For African-Americans, embracing mobile banking doesn’t just mean greater accessibility to financial institutions, it also allows the ability to choose a bank that aligns with their values.
Just over 18% of black households in the U.S. are unbanked, compared with 3% of white households and 7% of all households, according to a 2016 report by the Federal Deposit Insurance Corp. But as mobile banking expands, African-Americans may be able to connect with a bank where it was difficult before.
Black Americans were barred from many financial services by legal segregation in the past. Today, other forms of discrimination can discourage enthusiasm for banks. For example, the Consumer Financial Protection Bureau since 2013 has fined several banks for redlining, or overcharging for loans because of customers’ race.
Mistrust of banks among African-Americans lingers, according to the FDIC report, which found that nearly 24% of blacks surveyed said banks were “not at all interested” in serving households like theirs, compared with about 16% of all respondents and nearly 13% of white respondents.
Mobile banking trends on the rise
Still, more blacks are entering the ranks of the fully banked, with the percentage growing from 40% to 45.5% from 2013 to 2015, according to the FDIC. That increase has coincided with significant use of mobile banking among black Americans.
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Data show that African-Americans have been quicker to adopt mobile banking than whites. About 50% of black respondents said they had used mobile banking in the past year, compared with 37% of white respondents, according to a Federal Reserve Board survey conducted in 2015. About 11% of African-Americans use mobile banking as their primary banking method, compared with 9.5% for all respondents, according to the FDIC report.
Though that’s likely correlated to necessity — 15% of blacks have a smartphone but no broadband access at home, compared with 9% of whites, the nonpartisan Pew Research Center found — which indicates a need and willingness to bank through other means.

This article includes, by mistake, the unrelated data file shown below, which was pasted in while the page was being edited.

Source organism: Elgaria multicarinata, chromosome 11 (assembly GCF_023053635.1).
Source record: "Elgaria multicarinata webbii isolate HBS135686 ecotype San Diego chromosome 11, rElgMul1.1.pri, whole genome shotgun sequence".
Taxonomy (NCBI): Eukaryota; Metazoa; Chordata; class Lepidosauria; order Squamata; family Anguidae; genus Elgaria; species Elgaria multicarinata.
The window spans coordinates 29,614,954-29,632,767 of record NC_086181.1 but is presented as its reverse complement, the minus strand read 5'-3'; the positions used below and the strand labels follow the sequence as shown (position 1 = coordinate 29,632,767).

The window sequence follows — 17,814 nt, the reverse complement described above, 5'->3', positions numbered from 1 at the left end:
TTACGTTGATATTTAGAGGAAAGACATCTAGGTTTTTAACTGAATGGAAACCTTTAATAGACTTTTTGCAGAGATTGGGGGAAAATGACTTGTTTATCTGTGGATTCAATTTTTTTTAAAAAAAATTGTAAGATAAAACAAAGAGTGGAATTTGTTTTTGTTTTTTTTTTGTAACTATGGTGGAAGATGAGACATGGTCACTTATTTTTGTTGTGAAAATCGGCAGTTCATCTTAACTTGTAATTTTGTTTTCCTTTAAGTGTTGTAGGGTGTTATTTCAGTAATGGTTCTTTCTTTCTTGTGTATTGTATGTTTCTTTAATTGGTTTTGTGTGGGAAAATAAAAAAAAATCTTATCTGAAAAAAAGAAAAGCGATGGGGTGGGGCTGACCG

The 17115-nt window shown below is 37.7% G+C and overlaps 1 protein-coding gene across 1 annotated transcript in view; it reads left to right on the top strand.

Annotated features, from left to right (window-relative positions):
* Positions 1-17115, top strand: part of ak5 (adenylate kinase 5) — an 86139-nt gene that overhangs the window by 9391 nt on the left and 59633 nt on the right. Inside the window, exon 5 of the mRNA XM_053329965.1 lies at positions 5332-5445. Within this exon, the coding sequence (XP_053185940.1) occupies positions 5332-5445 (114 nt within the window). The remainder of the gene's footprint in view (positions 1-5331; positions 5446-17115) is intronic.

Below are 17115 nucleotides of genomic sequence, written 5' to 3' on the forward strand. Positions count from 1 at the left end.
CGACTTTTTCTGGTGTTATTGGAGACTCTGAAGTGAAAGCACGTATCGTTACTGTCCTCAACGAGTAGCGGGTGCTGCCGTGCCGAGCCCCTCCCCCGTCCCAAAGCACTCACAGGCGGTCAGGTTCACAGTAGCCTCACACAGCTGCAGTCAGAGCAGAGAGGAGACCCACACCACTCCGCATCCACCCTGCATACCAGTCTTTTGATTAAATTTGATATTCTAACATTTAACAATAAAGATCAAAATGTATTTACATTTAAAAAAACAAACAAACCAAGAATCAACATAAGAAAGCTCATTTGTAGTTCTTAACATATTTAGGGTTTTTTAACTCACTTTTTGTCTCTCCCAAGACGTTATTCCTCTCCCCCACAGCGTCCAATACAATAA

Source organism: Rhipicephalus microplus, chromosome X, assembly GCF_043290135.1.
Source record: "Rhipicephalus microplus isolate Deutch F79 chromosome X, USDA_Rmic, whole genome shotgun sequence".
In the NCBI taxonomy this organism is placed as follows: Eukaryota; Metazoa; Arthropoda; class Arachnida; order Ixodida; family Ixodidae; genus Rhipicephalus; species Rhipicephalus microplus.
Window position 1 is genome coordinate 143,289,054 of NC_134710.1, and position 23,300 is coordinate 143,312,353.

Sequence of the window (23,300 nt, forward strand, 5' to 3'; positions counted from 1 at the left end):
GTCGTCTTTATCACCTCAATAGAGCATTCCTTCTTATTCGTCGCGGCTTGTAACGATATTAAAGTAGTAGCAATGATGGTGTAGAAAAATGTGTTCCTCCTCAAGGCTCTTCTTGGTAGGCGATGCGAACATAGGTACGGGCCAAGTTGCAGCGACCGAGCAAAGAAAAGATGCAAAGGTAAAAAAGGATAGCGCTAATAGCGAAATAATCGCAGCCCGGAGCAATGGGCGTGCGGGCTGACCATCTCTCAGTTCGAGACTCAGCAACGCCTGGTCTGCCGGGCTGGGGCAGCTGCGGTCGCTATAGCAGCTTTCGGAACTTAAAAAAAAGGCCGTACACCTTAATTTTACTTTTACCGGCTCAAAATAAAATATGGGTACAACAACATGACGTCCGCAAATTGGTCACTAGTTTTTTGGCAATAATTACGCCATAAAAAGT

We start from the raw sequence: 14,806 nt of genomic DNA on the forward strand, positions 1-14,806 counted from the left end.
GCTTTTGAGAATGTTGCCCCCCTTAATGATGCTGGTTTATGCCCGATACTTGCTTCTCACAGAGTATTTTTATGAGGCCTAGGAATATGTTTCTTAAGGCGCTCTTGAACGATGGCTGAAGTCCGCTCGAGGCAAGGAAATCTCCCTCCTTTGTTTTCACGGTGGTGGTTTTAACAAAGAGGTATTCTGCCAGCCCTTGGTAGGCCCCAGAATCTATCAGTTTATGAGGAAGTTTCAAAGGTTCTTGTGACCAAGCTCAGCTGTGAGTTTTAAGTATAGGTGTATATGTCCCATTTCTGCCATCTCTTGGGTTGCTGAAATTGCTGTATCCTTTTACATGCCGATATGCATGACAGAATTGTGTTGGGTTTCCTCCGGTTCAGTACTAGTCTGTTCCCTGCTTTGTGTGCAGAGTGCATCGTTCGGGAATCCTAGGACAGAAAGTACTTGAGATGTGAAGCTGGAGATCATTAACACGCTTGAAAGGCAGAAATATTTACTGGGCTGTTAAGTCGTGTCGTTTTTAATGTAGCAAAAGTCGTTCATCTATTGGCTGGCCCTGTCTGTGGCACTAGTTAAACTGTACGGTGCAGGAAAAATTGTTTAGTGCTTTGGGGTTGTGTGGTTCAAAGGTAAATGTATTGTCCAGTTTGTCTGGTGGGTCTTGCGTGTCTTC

In some cases, mobile and online banking allows people the ability to choose a financial institution that supports causes near to their hearts, even if there’s no branch close to their home.
Choosing a bank that helps community
Tami Sawyer opened an online checking account at black-owned OneUnited Bank about a year ago, drawn to the institution for its dedication to economically supporting black communities. OneUnited provides financial literacy workshops and supports the #BankBlack movement, a campaign launched in 2016 by rapper Killer Mike to encourage people to open accounts at black-owned banks. The idea is that black banks could in turn reinvest that money into their communities by lending to business owners and providing affordable home loans.
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Sawyer, who’s the director of diversity and cultural competence at Teach for America — an organization that connects college graduates to teaching positions in underserved schools — lives in Memphis, Tennessee. OneUnited has branches in California, Massachusetts and Florida — but that’s no matter to Sawyer.
While the bank’s support of black communities was a crucial factor in her decision, technology also played a key role. She picked OneUnited over a local black-owned bank because OneUnited had an iPhone app. The other didn’t.
“I do everything on my phone with them,” Sawyer says. “That was the final selling point.”